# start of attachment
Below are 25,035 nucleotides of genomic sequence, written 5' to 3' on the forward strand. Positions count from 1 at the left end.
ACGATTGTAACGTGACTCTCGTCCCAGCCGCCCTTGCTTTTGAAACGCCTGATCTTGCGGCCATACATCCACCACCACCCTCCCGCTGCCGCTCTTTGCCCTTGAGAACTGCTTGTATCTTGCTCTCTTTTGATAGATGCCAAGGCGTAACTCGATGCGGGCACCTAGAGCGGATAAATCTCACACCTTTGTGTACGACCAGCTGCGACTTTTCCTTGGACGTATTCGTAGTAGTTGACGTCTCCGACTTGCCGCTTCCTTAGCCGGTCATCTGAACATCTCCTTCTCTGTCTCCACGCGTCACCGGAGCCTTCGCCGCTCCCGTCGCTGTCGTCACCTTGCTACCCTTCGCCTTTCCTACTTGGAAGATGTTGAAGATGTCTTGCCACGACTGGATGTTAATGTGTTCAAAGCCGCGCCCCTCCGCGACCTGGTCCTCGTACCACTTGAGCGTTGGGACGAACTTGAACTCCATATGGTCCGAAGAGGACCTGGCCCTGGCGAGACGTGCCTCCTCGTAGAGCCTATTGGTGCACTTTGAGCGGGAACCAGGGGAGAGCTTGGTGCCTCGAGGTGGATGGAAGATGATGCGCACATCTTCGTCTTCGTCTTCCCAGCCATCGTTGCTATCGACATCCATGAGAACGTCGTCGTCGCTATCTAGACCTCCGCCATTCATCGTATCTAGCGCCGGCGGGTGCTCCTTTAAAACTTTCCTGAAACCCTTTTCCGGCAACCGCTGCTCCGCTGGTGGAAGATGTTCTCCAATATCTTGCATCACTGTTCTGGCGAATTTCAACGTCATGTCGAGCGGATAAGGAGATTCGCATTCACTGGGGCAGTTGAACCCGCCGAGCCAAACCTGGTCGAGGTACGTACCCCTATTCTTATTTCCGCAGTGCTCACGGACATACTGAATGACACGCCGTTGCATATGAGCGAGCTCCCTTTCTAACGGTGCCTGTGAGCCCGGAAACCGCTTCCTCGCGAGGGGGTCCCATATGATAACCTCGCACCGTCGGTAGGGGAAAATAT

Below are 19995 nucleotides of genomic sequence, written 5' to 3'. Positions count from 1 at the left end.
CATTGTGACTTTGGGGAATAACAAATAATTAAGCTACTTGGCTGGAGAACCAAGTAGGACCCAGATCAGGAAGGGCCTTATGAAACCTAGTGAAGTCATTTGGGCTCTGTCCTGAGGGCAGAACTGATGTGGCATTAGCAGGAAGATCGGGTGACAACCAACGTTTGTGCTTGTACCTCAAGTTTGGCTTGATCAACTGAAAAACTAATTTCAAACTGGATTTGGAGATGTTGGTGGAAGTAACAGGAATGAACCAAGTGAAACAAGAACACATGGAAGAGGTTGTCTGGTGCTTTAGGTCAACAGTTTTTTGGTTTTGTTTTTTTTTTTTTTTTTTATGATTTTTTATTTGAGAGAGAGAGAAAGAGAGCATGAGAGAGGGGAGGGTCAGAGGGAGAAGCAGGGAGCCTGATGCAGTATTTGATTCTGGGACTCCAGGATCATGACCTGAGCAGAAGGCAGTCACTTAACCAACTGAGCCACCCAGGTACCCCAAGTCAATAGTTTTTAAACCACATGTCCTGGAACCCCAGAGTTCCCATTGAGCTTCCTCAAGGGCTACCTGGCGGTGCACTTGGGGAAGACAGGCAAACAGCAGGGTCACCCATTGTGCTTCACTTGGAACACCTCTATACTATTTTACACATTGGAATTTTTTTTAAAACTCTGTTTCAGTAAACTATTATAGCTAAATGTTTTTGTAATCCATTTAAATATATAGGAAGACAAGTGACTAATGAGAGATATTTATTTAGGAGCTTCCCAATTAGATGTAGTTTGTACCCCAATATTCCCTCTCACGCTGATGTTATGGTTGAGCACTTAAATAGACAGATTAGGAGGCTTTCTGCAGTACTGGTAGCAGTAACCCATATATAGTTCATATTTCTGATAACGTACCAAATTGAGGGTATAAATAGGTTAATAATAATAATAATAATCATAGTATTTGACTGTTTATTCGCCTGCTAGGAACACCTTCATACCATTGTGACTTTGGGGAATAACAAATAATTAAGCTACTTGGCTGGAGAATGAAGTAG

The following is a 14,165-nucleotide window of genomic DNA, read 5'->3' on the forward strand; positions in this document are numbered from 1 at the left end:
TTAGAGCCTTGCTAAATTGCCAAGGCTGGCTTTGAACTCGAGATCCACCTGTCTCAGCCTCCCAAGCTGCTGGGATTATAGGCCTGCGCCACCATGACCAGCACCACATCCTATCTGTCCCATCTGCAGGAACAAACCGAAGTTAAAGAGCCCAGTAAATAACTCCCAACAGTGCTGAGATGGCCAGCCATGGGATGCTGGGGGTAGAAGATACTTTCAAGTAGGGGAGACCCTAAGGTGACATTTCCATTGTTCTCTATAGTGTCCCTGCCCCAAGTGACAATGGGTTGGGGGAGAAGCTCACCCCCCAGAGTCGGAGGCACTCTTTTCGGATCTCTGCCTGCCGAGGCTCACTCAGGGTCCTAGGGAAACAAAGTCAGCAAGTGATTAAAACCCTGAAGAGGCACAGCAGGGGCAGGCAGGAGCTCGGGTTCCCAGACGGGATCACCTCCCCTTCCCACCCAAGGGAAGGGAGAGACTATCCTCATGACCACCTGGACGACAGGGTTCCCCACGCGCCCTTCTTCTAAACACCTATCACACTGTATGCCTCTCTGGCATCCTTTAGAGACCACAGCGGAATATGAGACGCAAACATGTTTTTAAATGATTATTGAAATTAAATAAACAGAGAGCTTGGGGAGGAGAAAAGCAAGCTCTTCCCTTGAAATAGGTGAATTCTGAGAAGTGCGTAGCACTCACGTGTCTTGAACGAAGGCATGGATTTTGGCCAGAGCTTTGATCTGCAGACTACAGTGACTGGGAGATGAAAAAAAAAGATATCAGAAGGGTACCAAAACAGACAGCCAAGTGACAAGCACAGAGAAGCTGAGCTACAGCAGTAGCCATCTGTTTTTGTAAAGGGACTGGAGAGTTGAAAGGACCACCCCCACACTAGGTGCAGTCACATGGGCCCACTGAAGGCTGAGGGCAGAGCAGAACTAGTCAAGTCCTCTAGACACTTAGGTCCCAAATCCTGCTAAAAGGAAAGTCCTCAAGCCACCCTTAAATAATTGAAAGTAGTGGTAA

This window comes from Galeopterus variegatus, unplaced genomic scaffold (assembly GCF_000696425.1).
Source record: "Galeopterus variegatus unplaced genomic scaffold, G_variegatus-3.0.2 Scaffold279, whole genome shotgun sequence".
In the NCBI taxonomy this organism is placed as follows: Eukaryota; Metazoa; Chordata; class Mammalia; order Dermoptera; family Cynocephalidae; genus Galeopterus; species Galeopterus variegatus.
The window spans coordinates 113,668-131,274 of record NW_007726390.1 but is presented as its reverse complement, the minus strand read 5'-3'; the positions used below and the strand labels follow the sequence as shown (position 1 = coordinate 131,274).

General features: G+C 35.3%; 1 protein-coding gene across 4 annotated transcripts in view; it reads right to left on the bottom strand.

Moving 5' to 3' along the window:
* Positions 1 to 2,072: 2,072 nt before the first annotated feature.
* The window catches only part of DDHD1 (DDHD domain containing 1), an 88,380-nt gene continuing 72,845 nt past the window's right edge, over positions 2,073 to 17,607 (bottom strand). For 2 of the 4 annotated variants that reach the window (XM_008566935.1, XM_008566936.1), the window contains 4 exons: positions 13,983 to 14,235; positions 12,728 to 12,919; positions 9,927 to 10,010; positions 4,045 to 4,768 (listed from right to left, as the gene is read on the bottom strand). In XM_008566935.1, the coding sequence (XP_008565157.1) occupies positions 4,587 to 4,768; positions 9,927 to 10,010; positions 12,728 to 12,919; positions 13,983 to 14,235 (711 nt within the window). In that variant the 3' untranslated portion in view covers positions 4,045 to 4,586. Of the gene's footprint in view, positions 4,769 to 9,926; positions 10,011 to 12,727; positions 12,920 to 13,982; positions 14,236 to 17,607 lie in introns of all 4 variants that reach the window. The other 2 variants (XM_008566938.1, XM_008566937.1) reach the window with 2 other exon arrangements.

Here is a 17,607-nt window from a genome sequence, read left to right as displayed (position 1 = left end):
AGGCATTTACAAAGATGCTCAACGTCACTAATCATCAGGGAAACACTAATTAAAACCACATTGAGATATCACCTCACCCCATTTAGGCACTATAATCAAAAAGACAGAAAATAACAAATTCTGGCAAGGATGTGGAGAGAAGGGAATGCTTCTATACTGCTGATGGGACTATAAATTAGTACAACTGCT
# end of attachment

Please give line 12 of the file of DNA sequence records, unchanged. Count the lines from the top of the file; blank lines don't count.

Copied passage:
Moving 5' to 3' along the window: